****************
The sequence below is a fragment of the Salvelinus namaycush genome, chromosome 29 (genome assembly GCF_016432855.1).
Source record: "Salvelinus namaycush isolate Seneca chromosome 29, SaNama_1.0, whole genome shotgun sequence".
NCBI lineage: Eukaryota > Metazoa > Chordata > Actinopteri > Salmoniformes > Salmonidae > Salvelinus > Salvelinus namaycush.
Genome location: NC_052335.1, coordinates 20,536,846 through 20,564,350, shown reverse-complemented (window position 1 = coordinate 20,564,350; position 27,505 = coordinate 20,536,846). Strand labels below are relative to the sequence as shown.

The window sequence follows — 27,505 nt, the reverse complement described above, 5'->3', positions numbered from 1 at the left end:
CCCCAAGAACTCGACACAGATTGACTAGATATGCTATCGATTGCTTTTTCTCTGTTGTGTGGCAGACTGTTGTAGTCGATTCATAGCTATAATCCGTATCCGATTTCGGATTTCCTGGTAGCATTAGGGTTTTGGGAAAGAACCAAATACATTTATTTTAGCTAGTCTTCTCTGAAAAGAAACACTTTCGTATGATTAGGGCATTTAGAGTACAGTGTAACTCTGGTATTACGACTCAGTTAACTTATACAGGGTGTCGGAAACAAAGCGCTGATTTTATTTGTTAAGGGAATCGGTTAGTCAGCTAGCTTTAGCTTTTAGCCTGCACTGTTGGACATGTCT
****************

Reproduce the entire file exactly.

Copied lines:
The sequence below is a fragment of the Salvelinus namaycush genome, chromosome 29 (genome assembly GCF_016432855.1).
Source record: "Salvelinus namaycush isolate Seneca chromosome 29, SaNama_1.0, whole genome shotgun sequence".
NCBI lineage: Eukaryota > Metazoa > Chordata > Actinopteri > Salmoniformes > Salmonidae > Salvelinus > Salvelinus namaycush.
Genome location: NC_052335.1, coordinates 20,536,846 through 20,564,350, shown reverse-complemented (window position 1 = coordinate 20,564,350; position 27,505 = coordinate 20,536,846). Strand labels below are relative to the sequence as shown.

The window sequence follows — 27,505 nt, the reverse complement described above, 5'->3', positions numbered from 1 at the left end:
CCCCAAGAACTCGACACAGATTGACTAGATATGCTATCGATTGCTTTTTCTCTGTTGTGTGGCAGACTGTTGTAGTCGATTCATAGCTATAATCCGTATCCGATTTCGGATTTCCTGGTAGCATTAGGGTTTTGGGAAAGAACCAAATACATTTATTTTAGCTAGTCTTCTCTGAAAAGAAACACTTTCGTATGATTAGGGCATTTAGAGTACAGTGTAACTCTGGTATTACGACTCAGTTAACTTATACAGGGTGTCGGAAACAAAGCGCTGATTTTATTTGTTAAGGGAATCGGTTAGTCAGCTAGCTTTAGCTTTTAGCCTGCACTGTTGGACATGTCT